No doubt most people have learned of the Supreme Court’s ruling on the healthcare law that was released yesterday. The justices upheld the individual mandate portion of the Patient Protection and Affordable Care Act of 2010, also derisively known as “ObamaCare,” by a 5-4 vote, ironically with Chief Justice John Roberts aligning his opinion with the liberal progressive side of the Court and Justice Anthony Kennedy dissenting along with the three remaining conservative justices.
But more interesting than the makeup of the vote were the individual elements of the ruling itself. Continuing a rich history of erroneous and unethical rulings, the Court upheld the notion that the Taxing and Spending Clause in the Constitution is virtually unlimited and allows the federal government to essentially utilize taxation as a mechanism of behavior modification:
Put simply, Congress may tax and spend. This grant gives the Federal Government considerable influence even in areas where it cannot directly regulate. The Federal Government may enact a tax on an activity that it cannot authorize, forbid, or otherwise control.
Obviously from an individual rights standpoint this rationale is completely absurd but it follows in the footsteps of tax policies that have been long established in the United States. Already the Congress taxes cigarettes and gasoline under the rationale of behavior modification but the aforementioned words are far more troubling than simply taxing debatably harmful (I am being generous for sake of the argument) commercial products. Given that it is universally held that Congress cannot “authorize, forbid, or otherwise control” religion, for example, this unethical ruling seems to grant Congress the power to tax certain individuals who either engage in a certain religious activity or choose not to engage in a different religious activity. Can anyone truly find it constitutional to tax individuals who choose not to engage in church tithing or who are practicing Muslims? But that is an issue for another time, when the Court inevitably expands this flawed precedent to the further detriment of individual freedom(s)…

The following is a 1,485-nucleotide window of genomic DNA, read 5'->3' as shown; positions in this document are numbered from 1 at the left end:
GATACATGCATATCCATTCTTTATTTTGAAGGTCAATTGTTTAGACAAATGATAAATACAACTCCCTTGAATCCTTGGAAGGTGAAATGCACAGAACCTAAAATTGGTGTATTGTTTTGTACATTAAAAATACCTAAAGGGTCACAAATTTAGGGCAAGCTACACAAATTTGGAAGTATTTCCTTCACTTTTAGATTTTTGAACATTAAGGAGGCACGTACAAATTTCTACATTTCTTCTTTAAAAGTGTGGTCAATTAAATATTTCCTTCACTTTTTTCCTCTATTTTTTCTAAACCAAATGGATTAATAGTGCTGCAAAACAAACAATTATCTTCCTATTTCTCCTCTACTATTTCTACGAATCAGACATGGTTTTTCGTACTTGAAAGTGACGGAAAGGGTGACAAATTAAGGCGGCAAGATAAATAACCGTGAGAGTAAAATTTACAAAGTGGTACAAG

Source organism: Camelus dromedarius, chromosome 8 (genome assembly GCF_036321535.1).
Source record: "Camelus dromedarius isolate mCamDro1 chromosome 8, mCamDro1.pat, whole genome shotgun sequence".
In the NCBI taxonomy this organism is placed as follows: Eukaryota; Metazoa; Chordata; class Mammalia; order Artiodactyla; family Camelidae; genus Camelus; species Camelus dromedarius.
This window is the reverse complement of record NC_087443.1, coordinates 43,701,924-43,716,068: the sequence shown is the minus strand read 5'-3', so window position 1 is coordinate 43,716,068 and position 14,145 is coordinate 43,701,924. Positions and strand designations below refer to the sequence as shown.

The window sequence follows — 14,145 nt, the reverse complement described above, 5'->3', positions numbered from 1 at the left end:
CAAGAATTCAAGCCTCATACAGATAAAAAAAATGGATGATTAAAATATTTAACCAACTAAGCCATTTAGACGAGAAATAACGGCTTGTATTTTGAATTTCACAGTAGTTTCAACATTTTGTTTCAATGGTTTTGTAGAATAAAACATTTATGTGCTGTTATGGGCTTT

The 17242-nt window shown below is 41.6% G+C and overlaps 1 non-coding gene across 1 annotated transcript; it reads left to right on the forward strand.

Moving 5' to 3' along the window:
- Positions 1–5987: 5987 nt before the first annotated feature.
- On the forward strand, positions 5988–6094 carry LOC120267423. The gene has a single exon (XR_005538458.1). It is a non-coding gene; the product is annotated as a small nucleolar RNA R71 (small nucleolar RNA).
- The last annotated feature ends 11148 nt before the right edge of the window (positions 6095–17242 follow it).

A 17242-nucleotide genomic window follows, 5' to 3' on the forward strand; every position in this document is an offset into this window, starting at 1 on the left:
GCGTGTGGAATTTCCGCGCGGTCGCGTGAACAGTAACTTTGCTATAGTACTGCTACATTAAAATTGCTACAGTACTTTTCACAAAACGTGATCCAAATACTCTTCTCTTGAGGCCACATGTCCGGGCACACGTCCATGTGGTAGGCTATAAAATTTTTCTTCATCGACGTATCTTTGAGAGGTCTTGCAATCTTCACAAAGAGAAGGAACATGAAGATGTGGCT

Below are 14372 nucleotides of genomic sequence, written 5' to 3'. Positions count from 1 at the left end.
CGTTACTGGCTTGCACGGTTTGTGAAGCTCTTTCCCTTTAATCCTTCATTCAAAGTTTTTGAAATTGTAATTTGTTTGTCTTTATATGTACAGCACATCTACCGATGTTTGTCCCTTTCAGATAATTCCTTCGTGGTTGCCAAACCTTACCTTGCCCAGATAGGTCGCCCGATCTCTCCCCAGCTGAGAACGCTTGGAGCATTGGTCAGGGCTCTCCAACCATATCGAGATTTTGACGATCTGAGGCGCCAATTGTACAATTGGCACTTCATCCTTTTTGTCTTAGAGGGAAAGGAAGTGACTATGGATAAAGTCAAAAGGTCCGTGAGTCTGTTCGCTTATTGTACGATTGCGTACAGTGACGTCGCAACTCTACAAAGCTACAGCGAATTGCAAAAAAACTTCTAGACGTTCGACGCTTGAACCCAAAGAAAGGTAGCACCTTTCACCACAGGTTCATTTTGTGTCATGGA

For our immediate purposes, the Court reasoned that Congress could legally tax individuals if they chose not to participate in commercial health insurance because a tax is not a “penalty,” and failing to participate is not a punishable crime – mere semantics where issues of government propriety are concerned. The Constitution clearly provides that no one may “be deprived of life, liberty, or property, without due process of law” (emphasis added) which must involve indictment, jury and public trials, and direct access to witnesses and evidence. But despite this clear use of taxation as a punishment without due process, notwithstanding the Court’s interpretation, this policy has a well-established place in American tax law. For example, there is no clear distinction between levying a specific tax on an individual that chooses to forego a minimum level of health insurance (as defined by law/regulation, of course) and a mortgage interest tax deduction. After all, individuals that choose to rent or disengage from home finance by paying off their loan(s) are effectively taxed at higher rates than those who continue to actively engage in that particular form of commerce. The individual mandate tax must now be viewed as a tax deduction: to avoid the tax one must purchase health insurance, similarly to how one must obtain a mortgage in order to avoid taxes that are otherwise waived via interest deductions. This is a perfect example of how seemingly benign infusions of special interests in the function of government always lead to applications incrementally destructive to personal liberty. Perhaps the millions of Americans now outraged at ObamaCare’s infringements on individual rights will remember this the next time they are enticed to support inequitably applied tax policies that serve their own immediate interests.